Egypt: Vulgar media takes center stage

Last week’s mistake from Egyptian channel ONTV was met with the disappointment that the so-called liberal media in Egypt is drowning in. The channel’s host used vulgar language and directly incited violence against “some Syrians” in Egypt. The act reflected the country’s media scene, currently rich in glorification of the army and incitement against the Brotherhood’s audience. It is adopting the very same Brotherhood rhetoric of accusing others of infidelity and urging them towards eliminating others.

Some people adopt a certain language and claim they are defending freedom and the country as a whole. They also claim that they do not accept anyone blaming them for acting towards the goal of defending their country.

And so, these eloquent men of the so-called free and liberal media suddenly began to justify their inciting rhetoric by claiming it’s a form of advocacy media, but this has further increased the routineness of their acts.

The cost to the Egyptian media

Perhaps the most expensive price the Egyptian media will pay is that many people will, for a long time, remember the ONTV host’s remarks as he questioned the presence of Syrian refugees in Egypt and questioned their “masculinity” in not confronting the regime in their own country and in supporting the Brotherhood in Egypt. The host also warned them they will learn their lesson.

The host’s statements stuck in people’s minds and made many think it worse than the Brotherhood media’s many images and videos that incited violence.

The truth is such a logic which backfires against those who adopt it

Diana Moukalled

It’s the logic of victory and defeat linked to the media’s image. The Muslim Brotherhood has been defeated and we will continue to argue a lot about the army’s role in this defeat. But what is certain is that those who are among the winning party in the Egyptian media are, under the slogan of liberalism, practicing the same violence the Brotherhood practiced.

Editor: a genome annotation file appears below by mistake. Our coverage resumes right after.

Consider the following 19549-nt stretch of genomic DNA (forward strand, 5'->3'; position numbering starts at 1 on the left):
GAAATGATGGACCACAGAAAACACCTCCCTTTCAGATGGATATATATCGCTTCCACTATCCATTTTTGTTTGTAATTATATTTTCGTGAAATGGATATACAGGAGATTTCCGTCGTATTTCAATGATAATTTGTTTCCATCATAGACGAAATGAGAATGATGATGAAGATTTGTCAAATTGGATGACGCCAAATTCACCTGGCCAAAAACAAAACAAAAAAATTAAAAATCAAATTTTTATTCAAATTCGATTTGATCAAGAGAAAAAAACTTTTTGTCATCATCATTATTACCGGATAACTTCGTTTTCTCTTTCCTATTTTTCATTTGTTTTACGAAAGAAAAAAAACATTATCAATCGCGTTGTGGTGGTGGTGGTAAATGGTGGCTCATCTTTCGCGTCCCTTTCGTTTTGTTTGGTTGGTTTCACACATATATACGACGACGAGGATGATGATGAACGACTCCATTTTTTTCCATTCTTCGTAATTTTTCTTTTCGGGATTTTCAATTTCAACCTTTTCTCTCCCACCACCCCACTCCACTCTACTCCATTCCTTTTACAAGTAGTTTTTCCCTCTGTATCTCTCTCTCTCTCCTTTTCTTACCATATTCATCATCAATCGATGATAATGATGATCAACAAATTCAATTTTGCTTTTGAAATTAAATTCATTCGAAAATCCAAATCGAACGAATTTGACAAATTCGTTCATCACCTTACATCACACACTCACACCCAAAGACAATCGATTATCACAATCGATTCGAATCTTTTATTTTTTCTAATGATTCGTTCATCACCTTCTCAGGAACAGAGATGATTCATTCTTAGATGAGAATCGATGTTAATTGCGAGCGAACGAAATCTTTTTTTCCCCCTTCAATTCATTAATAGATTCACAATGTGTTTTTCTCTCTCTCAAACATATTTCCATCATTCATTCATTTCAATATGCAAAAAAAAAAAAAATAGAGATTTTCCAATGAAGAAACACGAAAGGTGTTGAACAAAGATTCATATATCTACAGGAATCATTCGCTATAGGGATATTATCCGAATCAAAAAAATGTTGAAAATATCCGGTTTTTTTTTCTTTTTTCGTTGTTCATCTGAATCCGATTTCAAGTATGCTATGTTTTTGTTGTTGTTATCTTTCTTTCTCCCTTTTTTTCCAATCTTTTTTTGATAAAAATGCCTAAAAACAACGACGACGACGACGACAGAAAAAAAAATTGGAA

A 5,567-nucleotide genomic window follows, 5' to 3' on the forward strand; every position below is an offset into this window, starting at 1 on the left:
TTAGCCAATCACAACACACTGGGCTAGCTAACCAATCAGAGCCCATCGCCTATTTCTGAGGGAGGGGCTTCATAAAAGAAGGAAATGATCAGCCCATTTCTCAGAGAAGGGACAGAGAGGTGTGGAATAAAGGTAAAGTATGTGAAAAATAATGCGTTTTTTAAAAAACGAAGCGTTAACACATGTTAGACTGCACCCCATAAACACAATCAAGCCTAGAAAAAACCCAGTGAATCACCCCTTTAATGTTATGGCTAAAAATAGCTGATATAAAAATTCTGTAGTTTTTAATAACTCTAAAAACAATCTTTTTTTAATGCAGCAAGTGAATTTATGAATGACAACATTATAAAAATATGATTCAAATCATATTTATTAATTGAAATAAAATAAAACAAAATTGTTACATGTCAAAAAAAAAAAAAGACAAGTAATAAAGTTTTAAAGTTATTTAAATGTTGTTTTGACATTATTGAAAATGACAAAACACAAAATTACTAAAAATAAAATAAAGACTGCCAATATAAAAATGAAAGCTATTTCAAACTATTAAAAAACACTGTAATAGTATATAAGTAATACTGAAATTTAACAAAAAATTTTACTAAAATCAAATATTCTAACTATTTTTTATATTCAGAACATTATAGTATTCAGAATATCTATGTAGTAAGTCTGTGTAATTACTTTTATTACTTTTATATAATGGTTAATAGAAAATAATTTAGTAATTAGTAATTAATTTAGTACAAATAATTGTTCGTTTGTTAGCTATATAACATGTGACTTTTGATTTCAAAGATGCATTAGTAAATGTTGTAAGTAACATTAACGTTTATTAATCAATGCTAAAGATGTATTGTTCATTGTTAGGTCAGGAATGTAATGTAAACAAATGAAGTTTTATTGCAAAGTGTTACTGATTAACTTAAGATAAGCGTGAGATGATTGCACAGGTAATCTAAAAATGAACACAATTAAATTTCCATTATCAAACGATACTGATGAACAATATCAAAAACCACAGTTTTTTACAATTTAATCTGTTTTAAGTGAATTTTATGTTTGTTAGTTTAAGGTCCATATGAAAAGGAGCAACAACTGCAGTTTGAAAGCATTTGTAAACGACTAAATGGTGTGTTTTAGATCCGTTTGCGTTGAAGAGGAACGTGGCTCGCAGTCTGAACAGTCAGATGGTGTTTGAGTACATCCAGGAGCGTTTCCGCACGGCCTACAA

In Syria, the footage of Abu Saqqar, who ate the liver of a Syrian soldier, replaced thousands of photos and videos which documented the death and torture of thousands of Syrians. Today, the short televised speech of a “liberal” host and his “masculine” incitement wiped away the practices of the Muslim Brotherhood’s many videos, of which only satirist Bassem Youssef succeeded at criticizing.

A product of the Brotherhood’s acts

Many argue that what this host and other hosts have done, by commending the army as a savior from the Brotherhood’s injustice, are a product of the Brotherhood’s acts. They also argue that the Brotherhood would have done worse if it had remained in power.

The truth is such logic backfires against those who adopt it. By copying the same elimination tools, those claiming that injustice has befallen upon them are practicing the same injustice against others. Cloning these elimination tools deprives them of justifications they think they deserve because they are against what the Brotherhood did.

The Brotherhood must be held accountable for the political, security, media and moral practices it carried out in the past year. What is being committed today in the name of freedom and in the name of revolting against the Brotherhood’s injustice, must be dealt with the same way.

Successfully presenting media institutions with morals, professionalism and high political standards must not be subject to bargaining.

This article was first published in Asharq al-Awsat on July 15, 2013.

Diana Moukalled is the Web Editor at the Lebanon-based Future Television and was the Production & Programming Manager with at the channel. Previously, she worked there as Editor in Chief, Producer and Presenter of “Bilayan al Mujaradah,” a documentary that covers hot zones in the Arab world and elsewhere, News and war correspondent and Local news correspondent. She currently writes a regular column in AlSharq AlAwsat. She also wrote for Al-Hayat Newspaper and Al-Wasat Magazine, besides producing news bulletins and documentaries for Reuters TV. She can be found on Twitter: @dianamoukalled.

Last Update: Wednesday, 20 May 2020 KSA 09:40 - GMT 06:40
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